Legislative update: U.S. House passes budget resolution; implications for major tax legislation
House passage of $3.5 trillion budget resolution
U.S. House passes budget resolution
The U.S. House of Representatives today passed, on a straight party-line vote (220 to 212), a self-executing rule that has the effect of adopting the $3.5 trillion budget resolution previously passed by the Senate.
Regarding Senate passage of the resolution, read TaxNewsFlash. The resolution does not need to be signed by the president.
The budget for federal FY 2022 (S. Con. Res. 14, a concurrent resolution) “unlocks” the use of budget reconciliation procedures to advance legislation addressing various Democratic policy initiatives—including major tax law changes—by a simple majority vote in the Senate.
Congressional budget resolution
The budget resolution calls for up to $3.5 trillion in new spending in areas such as education, child care, dependent care, green energy/climate change, affordable housing, and health care.
A House Budget Committee report [PDF 4.4 MB] (released August 18, 2021) indicates that the House will “take the lead on moving the reconciliation bill forward” due to the constitutional requirement that tax bill must be originated in the House.
The resolution allows for a deficit increase of up to $1.75 trillion. Nonetheless, as indicated by the House Budget Committee report (August 18, 2021), the plan would be paid for by “ensuring that the wealthy and big corporations are paying their fair share.” The summary further indicates that “Americans making less than $400,000 a year will not see their taxes increase by a penny.”
The resolution does not dictate the policies to be enacted but rather provides instructions to various committees, including the tax-writing committees, to develop the specific policy proposals that would be included in a reconciliation bill. The resolution instructs both the Senate Finance Committee and the House Ways and Means Committee to report by September 15, 2021, changes in laws within each committee’s jurisdiction that would reduce the deficit by not less than $1 billion over a 10-year period.
Read text [PDF 3.1 MB] of the budget resolution.
Bipartisan infrastructure bill
The same procedural rule approved by the House today also provides that the House “shall consider” on or before September 27, 2021, H.R. 3684, the “Infrastructure and Jobs Act” as amended and approved by the Senate on August 10, 2021. This 2,702-page bipartisan bill includes a number of tax provisions. Read TaxNewsFlash for a discussion of the tax provisions.
Implications for major tax law changes
Approval of the concurrent resolution by both the House and the Senate will allow Democrats to use the budget reconciliation process to advance major tax changes (and other policy initiatives) without any Republican support—assuming virtually every House Democrat and every Senate Democrat supports the reconciliation legislation that ultimately is developed.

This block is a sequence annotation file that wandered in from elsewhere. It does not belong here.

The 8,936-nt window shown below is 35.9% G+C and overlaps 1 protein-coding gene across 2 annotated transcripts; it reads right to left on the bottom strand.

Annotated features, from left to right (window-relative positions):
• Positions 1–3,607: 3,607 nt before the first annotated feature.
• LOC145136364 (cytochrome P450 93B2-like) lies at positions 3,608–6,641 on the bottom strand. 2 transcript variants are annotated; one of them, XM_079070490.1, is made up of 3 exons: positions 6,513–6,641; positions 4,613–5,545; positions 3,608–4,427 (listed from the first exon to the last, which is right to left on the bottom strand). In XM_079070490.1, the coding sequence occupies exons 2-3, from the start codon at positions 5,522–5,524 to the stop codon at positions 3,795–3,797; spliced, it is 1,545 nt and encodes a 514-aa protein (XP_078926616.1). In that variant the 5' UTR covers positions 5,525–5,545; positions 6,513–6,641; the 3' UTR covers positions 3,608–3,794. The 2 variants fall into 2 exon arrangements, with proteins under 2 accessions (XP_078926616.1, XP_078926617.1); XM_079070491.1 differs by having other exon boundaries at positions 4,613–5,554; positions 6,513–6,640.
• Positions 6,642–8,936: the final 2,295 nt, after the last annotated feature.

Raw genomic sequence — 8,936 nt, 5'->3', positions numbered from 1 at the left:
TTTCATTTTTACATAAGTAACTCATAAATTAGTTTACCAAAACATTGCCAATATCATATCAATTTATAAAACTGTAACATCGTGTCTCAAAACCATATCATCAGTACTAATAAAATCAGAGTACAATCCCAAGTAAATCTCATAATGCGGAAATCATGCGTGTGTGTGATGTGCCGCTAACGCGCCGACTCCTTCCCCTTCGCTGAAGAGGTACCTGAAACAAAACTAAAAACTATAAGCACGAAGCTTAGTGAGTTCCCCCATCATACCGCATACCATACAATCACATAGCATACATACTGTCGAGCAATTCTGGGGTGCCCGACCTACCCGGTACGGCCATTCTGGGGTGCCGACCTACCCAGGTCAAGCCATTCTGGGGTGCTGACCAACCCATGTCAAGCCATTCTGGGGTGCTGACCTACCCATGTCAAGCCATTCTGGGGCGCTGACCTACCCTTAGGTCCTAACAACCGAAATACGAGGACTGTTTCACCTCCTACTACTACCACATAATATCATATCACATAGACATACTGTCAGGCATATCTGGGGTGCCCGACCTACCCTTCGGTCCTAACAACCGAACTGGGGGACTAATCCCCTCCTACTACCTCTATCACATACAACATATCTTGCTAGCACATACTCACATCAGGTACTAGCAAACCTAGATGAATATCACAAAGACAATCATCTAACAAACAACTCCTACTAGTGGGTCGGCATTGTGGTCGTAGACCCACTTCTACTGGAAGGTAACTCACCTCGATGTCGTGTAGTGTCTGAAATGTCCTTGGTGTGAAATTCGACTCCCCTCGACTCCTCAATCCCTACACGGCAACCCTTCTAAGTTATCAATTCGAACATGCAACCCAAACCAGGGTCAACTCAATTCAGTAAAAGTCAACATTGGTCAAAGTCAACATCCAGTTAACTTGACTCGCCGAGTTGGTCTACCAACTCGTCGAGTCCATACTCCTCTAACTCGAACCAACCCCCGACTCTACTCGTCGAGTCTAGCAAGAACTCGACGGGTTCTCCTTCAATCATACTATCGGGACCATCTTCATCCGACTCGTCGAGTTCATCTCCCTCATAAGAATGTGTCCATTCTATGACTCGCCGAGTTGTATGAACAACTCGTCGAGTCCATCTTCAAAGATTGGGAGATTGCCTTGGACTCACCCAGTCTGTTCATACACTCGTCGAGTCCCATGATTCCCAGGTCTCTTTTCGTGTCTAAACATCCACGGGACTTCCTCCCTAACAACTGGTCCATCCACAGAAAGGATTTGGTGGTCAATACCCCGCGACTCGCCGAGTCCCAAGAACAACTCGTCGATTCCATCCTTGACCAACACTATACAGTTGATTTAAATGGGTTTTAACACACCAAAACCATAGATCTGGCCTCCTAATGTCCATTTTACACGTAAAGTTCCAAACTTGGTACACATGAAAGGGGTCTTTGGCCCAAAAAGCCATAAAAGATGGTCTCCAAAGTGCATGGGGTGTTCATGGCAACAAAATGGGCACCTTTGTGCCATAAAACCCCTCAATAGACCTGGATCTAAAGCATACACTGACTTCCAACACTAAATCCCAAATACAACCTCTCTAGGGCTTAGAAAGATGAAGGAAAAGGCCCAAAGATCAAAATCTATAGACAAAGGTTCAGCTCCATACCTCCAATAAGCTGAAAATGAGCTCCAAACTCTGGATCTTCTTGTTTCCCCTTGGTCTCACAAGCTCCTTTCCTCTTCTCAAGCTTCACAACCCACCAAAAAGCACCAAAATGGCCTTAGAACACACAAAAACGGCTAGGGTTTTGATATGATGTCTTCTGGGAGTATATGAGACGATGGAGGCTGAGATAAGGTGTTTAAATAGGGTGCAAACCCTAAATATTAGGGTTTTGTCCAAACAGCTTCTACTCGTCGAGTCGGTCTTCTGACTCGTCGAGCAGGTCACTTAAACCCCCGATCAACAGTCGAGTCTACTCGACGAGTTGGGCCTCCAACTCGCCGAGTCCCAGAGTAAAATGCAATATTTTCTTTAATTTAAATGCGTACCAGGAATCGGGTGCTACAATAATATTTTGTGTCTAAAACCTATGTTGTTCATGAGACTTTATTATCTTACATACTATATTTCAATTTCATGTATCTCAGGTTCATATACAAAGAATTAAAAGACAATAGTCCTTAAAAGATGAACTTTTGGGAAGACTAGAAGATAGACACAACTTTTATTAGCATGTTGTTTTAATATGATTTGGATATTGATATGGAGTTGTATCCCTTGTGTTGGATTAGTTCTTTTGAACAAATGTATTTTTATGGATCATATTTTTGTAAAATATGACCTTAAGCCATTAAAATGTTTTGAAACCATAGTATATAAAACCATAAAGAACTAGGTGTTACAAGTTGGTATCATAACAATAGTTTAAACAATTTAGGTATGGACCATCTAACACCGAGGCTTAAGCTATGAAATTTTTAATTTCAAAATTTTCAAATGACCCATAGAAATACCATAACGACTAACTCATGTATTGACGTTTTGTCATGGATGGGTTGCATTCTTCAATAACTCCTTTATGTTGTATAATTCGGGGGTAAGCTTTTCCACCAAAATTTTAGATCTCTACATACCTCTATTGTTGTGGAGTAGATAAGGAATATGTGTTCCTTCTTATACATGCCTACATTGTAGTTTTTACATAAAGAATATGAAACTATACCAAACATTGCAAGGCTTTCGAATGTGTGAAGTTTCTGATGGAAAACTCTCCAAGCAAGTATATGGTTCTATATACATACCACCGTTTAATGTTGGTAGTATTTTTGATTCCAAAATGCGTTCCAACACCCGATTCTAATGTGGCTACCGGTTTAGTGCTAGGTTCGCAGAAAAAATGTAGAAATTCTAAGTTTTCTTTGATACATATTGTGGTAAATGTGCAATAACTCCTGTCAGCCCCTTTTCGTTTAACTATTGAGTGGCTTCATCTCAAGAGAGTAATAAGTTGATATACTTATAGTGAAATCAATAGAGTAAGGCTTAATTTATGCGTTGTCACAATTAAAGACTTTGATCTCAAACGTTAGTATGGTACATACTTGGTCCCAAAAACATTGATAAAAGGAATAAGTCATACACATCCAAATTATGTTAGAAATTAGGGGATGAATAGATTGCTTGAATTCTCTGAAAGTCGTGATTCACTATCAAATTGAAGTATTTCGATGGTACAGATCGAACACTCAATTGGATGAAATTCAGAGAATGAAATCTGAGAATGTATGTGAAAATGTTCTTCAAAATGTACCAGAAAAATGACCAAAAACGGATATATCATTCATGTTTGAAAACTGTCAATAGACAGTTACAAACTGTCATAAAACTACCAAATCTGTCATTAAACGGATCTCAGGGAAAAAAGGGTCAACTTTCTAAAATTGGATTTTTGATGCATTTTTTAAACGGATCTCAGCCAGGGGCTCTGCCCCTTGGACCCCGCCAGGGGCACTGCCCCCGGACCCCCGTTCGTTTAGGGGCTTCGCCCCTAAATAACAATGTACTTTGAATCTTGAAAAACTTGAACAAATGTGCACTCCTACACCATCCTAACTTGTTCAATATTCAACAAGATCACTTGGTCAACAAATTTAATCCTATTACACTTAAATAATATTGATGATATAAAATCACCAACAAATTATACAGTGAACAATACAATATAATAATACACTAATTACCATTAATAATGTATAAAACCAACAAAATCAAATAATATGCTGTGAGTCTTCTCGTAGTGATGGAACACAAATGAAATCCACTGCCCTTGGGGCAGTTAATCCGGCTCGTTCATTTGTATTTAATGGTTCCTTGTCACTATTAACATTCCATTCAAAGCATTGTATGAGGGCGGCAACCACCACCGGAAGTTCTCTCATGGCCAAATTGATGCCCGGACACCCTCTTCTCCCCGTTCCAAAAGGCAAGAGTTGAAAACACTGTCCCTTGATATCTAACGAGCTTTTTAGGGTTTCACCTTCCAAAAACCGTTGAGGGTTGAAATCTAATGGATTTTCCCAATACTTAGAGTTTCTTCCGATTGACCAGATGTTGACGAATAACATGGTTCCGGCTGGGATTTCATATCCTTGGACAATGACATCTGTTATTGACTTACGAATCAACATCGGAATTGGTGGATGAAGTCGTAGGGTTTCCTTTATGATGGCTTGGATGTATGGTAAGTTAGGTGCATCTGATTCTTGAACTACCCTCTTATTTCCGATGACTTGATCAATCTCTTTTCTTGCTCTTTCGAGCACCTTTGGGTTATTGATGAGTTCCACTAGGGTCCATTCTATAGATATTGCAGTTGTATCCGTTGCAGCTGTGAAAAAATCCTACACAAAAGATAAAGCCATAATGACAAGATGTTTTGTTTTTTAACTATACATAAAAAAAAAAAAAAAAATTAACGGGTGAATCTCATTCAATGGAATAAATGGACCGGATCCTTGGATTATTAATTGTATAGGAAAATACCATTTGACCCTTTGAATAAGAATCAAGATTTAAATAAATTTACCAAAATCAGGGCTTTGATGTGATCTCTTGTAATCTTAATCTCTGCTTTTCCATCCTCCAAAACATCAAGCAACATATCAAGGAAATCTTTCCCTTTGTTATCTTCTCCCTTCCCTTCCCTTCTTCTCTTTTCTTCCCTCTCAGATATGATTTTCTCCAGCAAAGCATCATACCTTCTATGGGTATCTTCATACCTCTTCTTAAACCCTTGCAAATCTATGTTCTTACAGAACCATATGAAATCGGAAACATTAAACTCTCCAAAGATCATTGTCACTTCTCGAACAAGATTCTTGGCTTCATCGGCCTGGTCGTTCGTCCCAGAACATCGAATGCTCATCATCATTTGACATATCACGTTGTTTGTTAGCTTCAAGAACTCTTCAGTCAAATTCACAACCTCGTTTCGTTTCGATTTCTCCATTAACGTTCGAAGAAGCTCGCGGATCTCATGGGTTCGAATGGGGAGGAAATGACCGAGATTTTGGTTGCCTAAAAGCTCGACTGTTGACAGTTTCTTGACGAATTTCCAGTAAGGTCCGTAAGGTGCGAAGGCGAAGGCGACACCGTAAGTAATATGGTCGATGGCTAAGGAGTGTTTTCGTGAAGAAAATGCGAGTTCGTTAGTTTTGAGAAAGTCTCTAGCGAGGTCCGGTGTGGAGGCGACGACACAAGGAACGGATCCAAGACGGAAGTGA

Specifically, budget reconciliation rules would enable Democratic leadership to avoid the Senate filibuster rules and pass legislation, including major tax changes, through the Senate with only 51 votes (rather than the 60 votes typically required). Thus, if all 50 Republican Senators were to oppose the reconciliation legislation, the legislation could still pass the Senate, provided that all 50 Senate Democrats voted in favor of it, with Vice President Harris (as president of the Senate) voting to break the tie.
The reconciliation rules include a number of complex procedural limitations and conditions that can affect the substance and design of the underlying legislation, including limitations regarding increases to the federal long-term deficit in any year beyond the 10-year “budget window” and a requirement that provisions must modify spending or revenue with those changes not being “merely incidental” to the non-budgetary purposes. Read more about reconciliation in a February 2021 report on the Biden Administration and the 117th Congress: TaxNewsFlash
With the approval of the budget resolution by both the House and Senate, the relevant committees, including the House Ways and Means Committee and the Senate Finance Committee, may begin consideration of legislation for inclusion in a reconciliation bill at any time.
While the House is not scheduled to convene for legislative session in Washington, D.C., until September 20, 2021, it is possible that various committees could meet before that date—either in Washington or “virtually”—and consider legislation related to a reconciliation bill. Thus, there is at least a possibility that tax legislation could be introduced prior to Congress returning to Washington in September 2021.
The action today opens up the possibility that the Ways and Means Committee could introduce and consider tax legislation in early to mid September 2021. This accelerated timing could be important if the legislative text includes “date of introduction” or other immediate effective dates for any of the proposed tax increases.
The Senate is scheduled to return to Washington for legislative session on September 13, 2021.
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